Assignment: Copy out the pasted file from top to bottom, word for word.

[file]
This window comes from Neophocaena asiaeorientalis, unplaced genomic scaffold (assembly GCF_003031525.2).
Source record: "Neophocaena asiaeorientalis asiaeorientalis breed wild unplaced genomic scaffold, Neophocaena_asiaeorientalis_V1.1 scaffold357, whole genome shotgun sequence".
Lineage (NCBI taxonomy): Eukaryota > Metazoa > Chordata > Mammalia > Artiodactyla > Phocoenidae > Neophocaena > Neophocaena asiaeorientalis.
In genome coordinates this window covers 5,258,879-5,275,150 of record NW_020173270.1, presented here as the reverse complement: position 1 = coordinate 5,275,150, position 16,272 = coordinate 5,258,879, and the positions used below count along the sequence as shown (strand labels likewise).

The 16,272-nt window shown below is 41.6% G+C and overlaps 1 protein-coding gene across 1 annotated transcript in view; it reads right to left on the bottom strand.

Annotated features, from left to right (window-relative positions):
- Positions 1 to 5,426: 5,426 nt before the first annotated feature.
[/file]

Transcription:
This window comes from Neophocaena asiaeorientalis, unplaced genomic scaffold (assembly GCF_003031525.2).
Source record: "Neophocaena asiaeorientalis asiaeorientalis breed wild unplaced genomic scaffold, Neophocaena_asiaeorientalis_V1.1 scaffold357, whole genome shotgun sequence".
Lineage (NCBI taxonomy): Eukaryota > Metazoa > Chordata > Mammalia > Artiodactyla > Phocoenidae > Neophocaena > Neophocaena asiaeorientalis.
In genome coordinates this window covers 5,258,879-5,275,150 of record NW_020173270.1, presented here as the reverse complement: position 1 = coordinate 5,275,150, position 16,272 = coordinate 5,258,879, and the positions used below count along the sequence as shown (strand labels likewise).

The 16,272-nt window shown below is 41.6% G+C and overlaps 1 protein-coding gene across 1 annotated transcript in view; it reads right to left on the bottom strand.

Annotated features, from left to right (window-relative positions):
- Positions 1 to 5,426: 5,426 nt before the first annotated feature.